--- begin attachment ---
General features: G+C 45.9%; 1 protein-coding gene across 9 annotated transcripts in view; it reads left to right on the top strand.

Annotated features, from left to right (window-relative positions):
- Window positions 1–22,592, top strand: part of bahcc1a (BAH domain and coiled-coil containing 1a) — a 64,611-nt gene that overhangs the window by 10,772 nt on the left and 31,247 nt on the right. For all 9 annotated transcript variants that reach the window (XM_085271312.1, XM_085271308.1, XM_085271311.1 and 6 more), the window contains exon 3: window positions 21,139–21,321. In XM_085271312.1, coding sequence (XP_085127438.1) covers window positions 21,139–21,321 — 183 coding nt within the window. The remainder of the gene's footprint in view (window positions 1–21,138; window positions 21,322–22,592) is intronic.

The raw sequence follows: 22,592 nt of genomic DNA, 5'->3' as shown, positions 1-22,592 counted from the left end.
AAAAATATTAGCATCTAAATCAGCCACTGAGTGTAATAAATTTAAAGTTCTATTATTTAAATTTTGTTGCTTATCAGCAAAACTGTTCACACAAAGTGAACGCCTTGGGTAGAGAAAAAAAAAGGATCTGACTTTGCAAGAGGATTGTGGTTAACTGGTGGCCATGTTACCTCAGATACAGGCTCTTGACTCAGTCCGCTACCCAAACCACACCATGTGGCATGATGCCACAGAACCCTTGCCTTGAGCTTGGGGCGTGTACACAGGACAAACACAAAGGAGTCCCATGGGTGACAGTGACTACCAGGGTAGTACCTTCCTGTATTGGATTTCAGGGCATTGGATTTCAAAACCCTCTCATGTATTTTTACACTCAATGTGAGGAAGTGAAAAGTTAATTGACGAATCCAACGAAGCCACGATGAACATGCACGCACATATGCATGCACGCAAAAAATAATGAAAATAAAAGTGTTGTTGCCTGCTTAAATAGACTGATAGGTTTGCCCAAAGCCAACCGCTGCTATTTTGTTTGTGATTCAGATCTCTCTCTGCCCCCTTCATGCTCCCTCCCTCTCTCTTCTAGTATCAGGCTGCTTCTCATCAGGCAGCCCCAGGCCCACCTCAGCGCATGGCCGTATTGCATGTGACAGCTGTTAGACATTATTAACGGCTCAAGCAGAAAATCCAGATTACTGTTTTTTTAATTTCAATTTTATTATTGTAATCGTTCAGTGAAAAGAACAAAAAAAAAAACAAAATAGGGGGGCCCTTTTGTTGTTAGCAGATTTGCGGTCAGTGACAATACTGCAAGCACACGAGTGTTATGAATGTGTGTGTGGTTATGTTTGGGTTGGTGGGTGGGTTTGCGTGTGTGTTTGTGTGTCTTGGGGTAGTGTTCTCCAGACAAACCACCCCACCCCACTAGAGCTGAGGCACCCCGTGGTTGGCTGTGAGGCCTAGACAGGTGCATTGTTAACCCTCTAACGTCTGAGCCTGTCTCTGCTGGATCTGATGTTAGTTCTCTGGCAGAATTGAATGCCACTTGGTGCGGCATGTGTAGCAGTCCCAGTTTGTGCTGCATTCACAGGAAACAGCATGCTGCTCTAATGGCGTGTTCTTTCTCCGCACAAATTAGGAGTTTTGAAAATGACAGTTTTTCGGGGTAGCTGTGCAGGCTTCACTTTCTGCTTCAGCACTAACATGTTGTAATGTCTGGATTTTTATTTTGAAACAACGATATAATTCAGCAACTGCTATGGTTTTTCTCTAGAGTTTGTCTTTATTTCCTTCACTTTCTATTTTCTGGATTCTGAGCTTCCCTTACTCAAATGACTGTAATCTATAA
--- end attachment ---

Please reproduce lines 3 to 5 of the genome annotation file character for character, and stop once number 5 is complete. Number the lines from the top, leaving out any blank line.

- Window positions 1–22,592, top strand: part of bahcc1a (BAH domain and coiled-coil containing 1a) — a 64,611-nt gene that overhangs the window by 10,772 nt on the left and 31,247 nt on the right. For all 9 annotated transcript variants that reach the window (XM_085271312.1, XM_085271308.1, XM_085271311.1 and 6 more), the window contains exon 3: window positions 21,139–21,321. In XM_085271312.1, coding sequence (XP_085127438.1) covers window positions 21,139–21,321 — 183 coding nt within the window. The remainder of the gene's footprint in view (window positions 1–21,138; window positions 21,322–22,592) is intronic.

The raw sequence follows: 22,592 nt of genomic DNA, 5'->3' as shown, positions 1-22,592 counted from the left end.
AAAAATATTAGCATCTAAATCAGCCACTGAGTGTAATAAATTTAAAGTTCTATTATTTAAATTTTGTTGCTTATCAGCAAAACTGTTCACACAAAGTGAACGCCTTGGGTAGAGAAAAAAAAAGGATCTGACTTTGCAAGAGGATTGTGGTTAACTGGTGGCCATGTTACCTCAGATACAGGCTCTTGACTCAGTCCGCTACCCAAACCACACCATGTGGCATGATGCCACAGAACCCTTGCCTTGAGCTTGGGGCGTGTACACAGGACAAACACAAAGGAGTCCCATGGGTGACAGTGACTACCAGGGTAGTACCTTCCTGTATTGGATTTCAGGGCATTGGATTTCAAAACCCTCTCATGTATTTTTACACTCAATGTGAGGAAGTGAAAAGTTAATTGACGAATCCAACGAAGCCACGATGAACATGCACGCACATATGCATGCACGCAAAAAATAATGAAAATAAAAGTGTTGTTGCCTGCTTAAATAGACTGATAGGTTTGCCCAAAGCCAACCGCTGCTATTTTGTTTGTGATTCAGATCTCTCTCTGCCCCCTTCATGCTCCCTCCCTCTCTCTTCTAGTATCAGGCTGCTTCTCATCAGGCAGCCCCAGGCCCACCTCAGCGCATGGCCGTATTGCATGTGACAGCTGTTAGACATTATTAACGGCTCAAGCAGAAAATCCAGATTACTGTTTTTTTAATTTCAATTTTATTATTGTAATCGTTCAGTGAAAAGAACAAAAAAAAAAACAAAATAGGGGGGCCCTTTTGTTGTTAGCAGATTTGCGGTCAGTGACAATACTGCAAGCACACGAGTGTTATGAATGTGTGTGTGGTTATGTTTGGGTTGGTGGGTGGGTTTGCGTGTGTGTTTGTGTGTCTTGGGGTAGTGTTCTCCAGACAAACCACCCCACCCCACTAGAGCTGAGGCACCCCGTGGTTGGCTGTGAGGCCTAGACAGGTGCATTGTTAACCCTCTAACGTCTGAGCCTGTCTCTGCTGGATCTGATGTTAGTTCTCTGGCAGAATTGAATGCCACTTGGTGCGGCATGTGTAGCAGTCCCAGTTTGTGCTGCATTCACAGGAAACAGCATGCTGCTCTAATGGCGTGTTCTTTCTCCGCACAAATTAGGAGTTTTGAAAATGACAGTTTTTCGGGGTAGCTGTGCAGGCTTCACTTTCTGCTTCAGCACTAACATGTTGTAATGTCTGGATTTTTATTTTGAAACAACGATATAATTCAGCAACTGCTATGGTTTTTCTCTAGAGTTTGTCTTTATTTCCTTCACTTTCTATTTTCTGGATTCTGAGCTTCCCTTACTCAAATGACTGTAATCTATAA